Sunday, November 09, 2008


US spending on Health Care was over $2 trillion in 2006, and has been rising sharply for many years. According to Kaiser, "recent rapid cost growth, coupled with an overall economic slowdown and rising federal deficit, is placing great strains on the systems we use to finance health care, including private employer-sponsored health insurance coverage and public insurance programs such as Medicare and Medicaid. Since the year 2000, employer-sponsored health coverage premiums have increased by 87 percent." (My emphasis.)

There are various plans to reduce this spiralling cost; some are discussed at the website linked above. They include group health plans, government regulation and improvements in efficiency. The latter includes streamlining services and developing 'algorithms" which provide the fastest (most efficient) diagnosis and treatments. None of these plans take into account the major cause of rising health care costs, which is that health care companies are private, and have to make money for their shareholders every quarter, or they will go out of business.

I work in healthcare, for a private company. Before I go any further, let me say I always do what my company tells me to do, unless it's against the law, which it hasn't been so far. Mostly this doesn't bother my conscience at all. What's good for my company is good for me, since they pay me.

We had a trainining session on the protection of intellectual property. "Intellectual property" means "something the company knows that is worth money as long as no one else knows it". Examples are the formula for Coca-Cola and the ingredients of Big Mac Special Sauce. One major leakage of intellectual property is through vendors. Someone who sells us something may ask, "How exactly do you use our product? If you tell us how you use it, we can tailor it so it's better for you."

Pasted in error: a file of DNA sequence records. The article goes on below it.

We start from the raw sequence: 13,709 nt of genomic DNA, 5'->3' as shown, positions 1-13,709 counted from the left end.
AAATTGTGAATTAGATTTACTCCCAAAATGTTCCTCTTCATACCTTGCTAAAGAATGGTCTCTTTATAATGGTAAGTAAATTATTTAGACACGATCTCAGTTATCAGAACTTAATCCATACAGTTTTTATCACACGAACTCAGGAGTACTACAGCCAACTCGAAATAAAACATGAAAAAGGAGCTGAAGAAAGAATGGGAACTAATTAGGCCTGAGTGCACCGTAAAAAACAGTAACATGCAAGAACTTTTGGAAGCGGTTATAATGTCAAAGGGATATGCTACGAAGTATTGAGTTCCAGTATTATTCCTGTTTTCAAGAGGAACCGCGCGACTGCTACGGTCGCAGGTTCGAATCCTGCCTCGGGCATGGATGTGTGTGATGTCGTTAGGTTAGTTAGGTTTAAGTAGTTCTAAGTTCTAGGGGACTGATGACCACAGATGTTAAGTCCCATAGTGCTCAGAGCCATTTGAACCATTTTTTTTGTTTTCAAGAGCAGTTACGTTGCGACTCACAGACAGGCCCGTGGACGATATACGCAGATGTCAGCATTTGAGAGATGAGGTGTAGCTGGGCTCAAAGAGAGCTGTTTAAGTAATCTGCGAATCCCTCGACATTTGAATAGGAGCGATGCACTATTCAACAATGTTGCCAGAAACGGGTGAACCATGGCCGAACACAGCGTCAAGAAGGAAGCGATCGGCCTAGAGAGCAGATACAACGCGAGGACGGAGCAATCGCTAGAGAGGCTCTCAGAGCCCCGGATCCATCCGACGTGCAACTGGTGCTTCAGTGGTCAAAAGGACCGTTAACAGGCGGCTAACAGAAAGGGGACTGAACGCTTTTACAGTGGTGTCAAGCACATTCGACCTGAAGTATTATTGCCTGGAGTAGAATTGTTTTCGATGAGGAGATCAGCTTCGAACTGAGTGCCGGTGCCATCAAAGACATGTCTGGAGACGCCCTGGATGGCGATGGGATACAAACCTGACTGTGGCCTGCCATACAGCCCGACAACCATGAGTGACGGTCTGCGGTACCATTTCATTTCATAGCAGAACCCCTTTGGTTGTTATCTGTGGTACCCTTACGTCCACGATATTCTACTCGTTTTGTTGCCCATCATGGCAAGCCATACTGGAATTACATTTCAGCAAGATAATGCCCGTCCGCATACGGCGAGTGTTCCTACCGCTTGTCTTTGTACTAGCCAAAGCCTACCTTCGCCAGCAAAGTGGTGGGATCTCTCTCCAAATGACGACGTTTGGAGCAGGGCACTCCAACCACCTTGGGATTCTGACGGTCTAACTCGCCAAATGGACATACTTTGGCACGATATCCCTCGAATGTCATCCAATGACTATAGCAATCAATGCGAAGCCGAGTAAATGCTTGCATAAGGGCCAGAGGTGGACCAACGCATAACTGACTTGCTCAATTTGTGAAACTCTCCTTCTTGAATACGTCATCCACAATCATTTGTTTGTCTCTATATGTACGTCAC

Stop, said the trainer. If they know how we use their product, the vendor could easily disclose this information to our rivals, either by accident or for money. This type of discussion should only take place under a non-disclosure agreement, an NDA. This is a standard practice in all industries, and frankly, isn't new to me or to anyone else. Okay, done, training session over.

But there was something in the way it was said. "If you tell the vendor the steps you took to optimize their product for use, you're disclosing information that cost the company money and time to produce. If a rival gains that knowledge without having to spend the time and cash, then we are reducing costs to our rivals."

Saying the magic words "reducing cost" tripped a switch in my mind. I did not hear that passage as an employee of a publicly traded company. I heard it as a patient, and as a patient that has had to spend a lot of money paying for the extremely high cost of healthcare in the USA. It came out quite flatly to me: "It is in our interest to increase the cost of healthcare."

Our company prides itself on patient care, and I'm sure if I mentioned this perception to management they'd say that the message was that rivals would be discouraged, only we would offer that particular service, no costs would increase and everybody would be happy.

Yeah, sure. But looking at it another way, under current laws regarding intellectual property, and under current standard practices regarding intellectual property, it is in a company's best interest to keep even the most minor, low-grade discoveries quiet in the hopes of increasing the costs to everyone else.

Healthcare really is too important to be left to private companies.

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